About Author

Gifford MacShane

Gifford MacShane

Gifford MacShane is the author of historical fiction that celebrates the resilience of the human spirit.

Her novels feature a family of Irish immigrants who settle in the Arizona Territory in the late 1800s. With an accessible literary style, MacShane draws out her characters' hidden flaws and strengths as they grapple with both physical and emotional conflicts. You can find all her books, as well as buy links, at Books2Read.com

Singing almost before she could talk, MacShane has always loved folk music, whether it be Irish, Appalachian, spirituals, or the songs of the cowboys. Her love of the Old West goes back to childhood, when her father introduced her to the works of Zane Grey. Later she became interested in the Irish diaspora, having realized her ancestors must have lived through An Gorta Mor, the Great Irish Potato Famine of the mid-1800s. Writing allows her to combine her three great interests into a series of family stories, each including romance, traditional song lyrics, and a dash of Celtic mysticism. Having grown up in a large & often boisterous Irish-American family, she is intimately acquainted with the workings of such a clan and uses those experiences to good purpose (though no names will be named!)

MacShane studied literature and philosophy at Centre College of Kentucky, is a member of the Historical Novel Society and an #OwnVoices writer. A self-professed grammar nerd who still loves diagramming sentences, Giff currently lives in Pennsylvania with her husband Richard, the Pied Piper of stray cats.

Gifford MacShane's Books

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(6) $3.99 kindle Free with KUeBook,
Whispers in the Canyon: Donovan Family Saga, Book 1by Gifford MacShanePublish: Sep 18, 2019Series: Donovan Family SagaHistorical Romance Historical Fiction
$2.99 kindleeBook,
The Winds of Morning: Donovan Family Saga, The Prequelby Gifford MacShanePublish: Nov 20, 2020Series: Donovan Family SagaHistorical Romance Historical Fiction
The Woodsman's Rose: Donovan Family Saga, Book 2
$3.99 kindleeBook,
The Woodsman's Rose: Donovan Family Saga, Book 2by Gifford MacShanePublish: Jan 25, 2021Series: Donovan Family SagaHistorical Romance Historical Fiction

Gifford MacShane's Series in Order

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Gifford MacShane's Awards and Achievements

    Gifford MacShane has earned excellence awards over time. Here is the glimpse of the accolades clinched by the author.

  • Book of the Year, Honorable Mention, The Coffee Pot Book Club

    Whispers in the Canyon: Donovan Family Saga, Book 1


Gifford MacShane interview On 17, Feb 2021

"Author of historical fiction, Gifford MacShane is a member of a large Irish-American family like the one she writes about. She studied literature and philosophy at Centre College of Kentucky. Lover of folk music, one of the first songs she learned from her father was Lavender Blue. Her writing is wonderful with historical accuracy and vivid description."
What’s your happiest memory from childhood?

At the school fair when I was in 7th grade, I won a puppy! He was a border collie mix & I named him Sam. I don’t think my father was quite as pleased as I was.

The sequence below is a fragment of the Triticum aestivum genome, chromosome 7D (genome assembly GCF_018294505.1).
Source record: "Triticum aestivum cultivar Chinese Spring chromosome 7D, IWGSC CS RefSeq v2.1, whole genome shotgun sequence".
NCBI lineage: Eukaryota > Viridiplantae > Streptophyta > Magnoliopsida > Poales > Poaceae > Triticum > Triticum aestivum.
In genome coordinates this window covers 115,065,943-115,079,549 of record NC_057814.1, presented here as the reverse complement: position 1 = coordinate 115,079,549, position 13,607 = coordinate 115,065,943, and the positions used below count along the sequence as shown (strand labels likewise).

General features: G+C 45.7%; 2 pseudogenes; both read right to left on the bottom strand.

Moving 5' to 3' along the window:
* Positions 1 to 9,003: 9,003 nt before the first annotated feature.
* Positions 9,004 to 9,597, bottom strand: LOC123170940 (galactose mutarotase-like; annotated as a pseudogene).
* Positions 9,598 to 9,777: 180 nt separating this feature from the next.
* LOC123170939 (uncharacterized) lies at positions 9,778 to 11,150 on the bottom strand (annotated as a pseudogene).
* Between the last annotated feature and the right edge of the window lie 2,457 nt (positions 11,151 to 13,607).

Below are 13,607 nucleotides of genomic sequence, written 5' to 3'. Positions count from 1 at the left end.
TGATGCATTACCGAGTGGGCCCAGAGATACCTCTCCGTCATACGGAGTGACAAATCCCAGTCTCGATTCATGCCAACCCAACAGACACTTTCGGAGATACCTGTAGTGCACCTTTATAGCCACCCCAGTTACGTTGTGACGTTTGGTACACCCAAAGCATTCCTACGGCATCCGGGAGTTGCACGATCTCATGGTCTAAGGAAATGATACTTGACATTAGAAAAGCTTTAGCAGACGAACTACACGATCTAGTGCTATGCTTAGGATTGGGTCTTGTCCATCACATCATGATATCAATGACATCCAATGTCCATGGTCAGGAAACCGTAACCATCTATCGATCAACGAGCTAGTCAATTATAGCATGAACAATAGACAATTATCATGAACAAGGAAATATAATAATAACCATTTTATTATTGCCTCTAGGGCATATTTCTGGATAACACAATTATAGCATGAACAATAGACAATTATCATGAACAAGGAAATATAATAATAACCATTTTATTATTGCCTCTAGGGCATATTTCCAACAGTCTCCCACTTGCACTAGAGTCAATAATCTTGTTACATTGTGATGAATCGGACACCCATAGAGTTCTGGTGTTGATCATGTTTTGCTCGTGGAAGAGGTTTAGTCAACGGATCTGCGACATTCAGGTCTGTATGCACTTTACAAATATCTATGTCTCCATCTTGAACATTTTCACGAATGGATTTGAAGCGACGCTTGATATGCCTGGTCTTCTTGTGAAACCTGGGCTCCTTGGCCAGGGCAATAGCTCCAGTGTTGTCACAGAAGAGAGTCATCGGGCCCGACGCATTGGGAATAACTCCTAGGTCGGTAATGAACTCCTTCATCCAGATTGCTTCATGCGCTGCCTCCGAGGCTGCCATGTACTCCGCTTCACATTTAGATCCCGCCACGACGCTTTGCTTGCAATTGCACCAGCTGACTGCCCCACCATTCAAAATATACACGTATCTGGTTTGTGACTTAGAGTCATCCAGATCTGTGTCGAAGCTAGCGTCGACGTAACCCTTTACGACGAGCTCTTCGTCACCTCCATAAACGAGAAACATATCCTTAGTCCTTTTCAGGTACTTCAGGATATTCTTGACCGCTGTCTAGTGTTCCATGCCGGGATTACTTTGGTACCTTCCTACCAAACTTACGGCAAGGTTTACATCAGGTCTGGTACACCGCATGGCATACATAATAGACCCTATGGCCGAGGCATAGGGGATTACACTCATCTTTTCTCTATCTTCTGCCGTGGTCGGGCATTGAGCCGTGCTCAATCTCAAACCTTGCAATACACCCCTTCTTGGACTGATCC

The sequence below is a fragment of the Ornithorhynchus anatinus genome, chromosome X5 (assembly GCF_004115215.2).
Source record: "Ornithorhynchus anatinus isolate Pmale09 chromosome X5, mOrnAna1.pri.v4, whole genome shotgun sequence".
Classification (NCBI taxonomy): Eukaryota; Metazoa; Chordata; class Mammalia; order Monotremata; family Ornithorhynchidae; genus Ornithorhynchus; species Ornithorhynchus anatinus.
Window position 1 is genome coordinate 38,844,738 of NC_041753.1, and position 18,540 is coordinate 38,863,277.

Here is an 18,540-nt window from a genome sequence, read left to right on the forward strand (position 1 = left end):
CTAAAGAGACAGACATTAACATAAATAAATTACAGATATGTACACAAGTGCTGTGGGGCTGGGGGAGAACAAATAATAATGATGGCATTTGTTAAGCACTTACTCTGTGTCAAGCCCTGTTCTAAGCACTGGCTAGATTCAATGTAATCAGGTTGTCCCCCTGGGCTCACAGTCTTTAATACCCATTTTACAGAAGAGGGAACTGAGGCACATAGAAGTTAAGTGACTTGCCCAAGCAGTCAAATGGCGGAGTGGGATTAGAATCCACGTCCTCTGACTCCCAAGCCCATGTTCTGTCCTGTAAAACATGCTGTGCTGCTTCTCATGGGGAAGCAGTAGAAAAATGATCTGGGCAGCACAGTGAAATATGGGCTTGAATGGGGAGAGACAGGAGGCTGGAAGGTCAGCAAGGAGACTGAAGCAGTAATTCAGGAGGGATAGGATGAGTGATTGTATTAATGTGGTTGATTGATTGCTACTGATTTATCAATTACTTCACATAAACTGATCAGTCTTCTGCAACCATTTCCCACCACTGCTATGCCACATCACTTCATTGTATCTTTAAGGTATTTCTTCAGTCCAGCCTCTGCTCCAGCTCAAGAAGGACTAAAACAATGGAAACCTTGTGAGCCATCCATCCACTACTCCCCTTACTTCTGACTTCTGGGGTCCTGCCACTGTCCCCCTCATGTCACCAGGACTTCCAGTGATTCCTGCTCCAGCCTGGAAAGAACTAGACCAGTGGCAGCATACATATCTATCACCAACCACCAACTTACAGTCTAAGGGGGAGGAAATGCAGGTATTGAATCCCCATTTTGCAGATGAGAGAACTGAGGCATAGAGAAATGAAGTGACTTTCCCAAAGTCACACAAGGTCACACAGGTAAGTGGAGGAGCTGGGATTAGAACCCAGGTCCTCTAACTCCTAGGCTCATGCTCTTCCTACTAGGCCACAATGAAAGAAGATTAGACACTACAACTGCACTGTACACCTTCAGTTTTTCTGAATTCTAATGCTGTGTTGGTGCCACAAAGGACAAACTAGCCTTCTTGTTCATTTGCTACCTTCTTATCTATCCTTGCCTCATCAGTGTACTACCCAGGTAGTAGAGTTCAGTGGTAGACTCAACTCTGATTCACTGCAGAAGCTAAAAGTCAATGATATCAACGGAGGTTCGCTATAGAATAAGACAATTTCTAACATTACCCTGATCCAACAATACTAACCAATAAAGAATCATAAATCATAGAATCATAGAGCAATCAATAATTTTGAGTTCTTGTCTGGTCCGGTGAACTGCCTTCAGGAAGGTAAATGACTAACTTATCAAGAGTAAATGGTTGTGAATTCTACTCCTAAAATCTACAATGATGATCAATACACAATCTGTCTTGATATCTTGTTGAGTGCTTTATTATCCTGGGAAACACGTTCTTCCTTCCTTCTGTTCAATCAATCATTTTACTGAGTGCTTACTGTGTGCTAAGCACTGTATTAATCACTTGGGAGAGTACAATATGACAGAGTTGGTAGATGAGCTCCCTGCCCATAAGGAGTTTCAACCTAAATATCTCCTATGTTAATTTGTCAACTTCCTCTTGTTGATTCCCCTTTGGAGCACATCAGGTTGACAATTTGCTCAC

What books do you remember reading during your childhood?

Everything I could get my hands on. All the Bobbsey Twins, Nancy Drews, Hardy Boys (when I could steal them from my brother), Brains Benton—all finished before the 5th grade. I absolutely adored Five Little Peppers and Louisa May Alcott’s novels, too. Then a librarian gave me Owen Wister’s The Virginian, and my father allowed me to read his Zane Grey novels. I finished most of them the summer before 8th grade. Though there were a few where the writing was beyond me at that point, I did read all of those in high school.

What is the earliest experience you had with writing that you remember?

Cowboys were all the rage when I grew up, and I wrote a fanfic piece for one of those shows.

Which was the first Zane Grey novel you read?

West of the Pecos. I adored it because the female character had disguised herself as a cowboy. I was determined to be a cowboy when I grew up, even had an alias that included “Junior”, as that was the only way I knew of to gain a boy’s identity.

What challenges did you face while publishing your debut novel, WHISPERS IN THE CANYON?

It’s really difficult to find an agent to represent a book that doesn’t fit exactly into one category, or deals with subjects that are sensitive. After about 175 rejections/no replies, I learned that there were publishers who accepted direct submissions; I pitched a few in a sponsored contest and got two offers, one of which I accepted. But if I’d known how easy and inexpensive it is to self-publish an e-book, I would have done that with the first book, as I’ve done with the two follow-ups.

Who inspired the character of Jesse Travers?

Well, I’ve never been physically abused, but I’d left a job that had a very toxic environment and a boss whose sole pleasure in life seemed to be making his female employees cry. Plus, I’d just broken off a relationship with a passive-aggressive type & was living alone with a mortgage to pay that unemployment benefits wasn’t going to cover. I was feeling pretty miserable, and daydreaming about that Calgon TM moment. Then a friend who’d been through some similar situations recommended writing out my feelings. Creating Jesse out of my angst, and giving her someone like Adam to lean on, was really therapeutic. (And the toxic boss was later arrested for money laundering! That’s what I call Karma.)

How did you come up with the plot of your book, THE WINDS OF MORNING?

This book was actually requested by several of my readers. I told a very abbreviated tale of the experiences in Ireland of Molly, John Patrick, and Katie when I wrote WHISPERS IN THE CANYON, so I had that outline to work with.

What started the whole series is a matter of serendipity. I’d been looking at some genealogy work my cousin and niece had done and, at the same time, saw an article about a sculpture being erected in Ireland paying homage to the Choctaw Tribe of Native Americans. Since my mother has a smidgen of native blood, I began to read about the Indians sending money to the Irish during the Great Potato Famine of 1845-1852.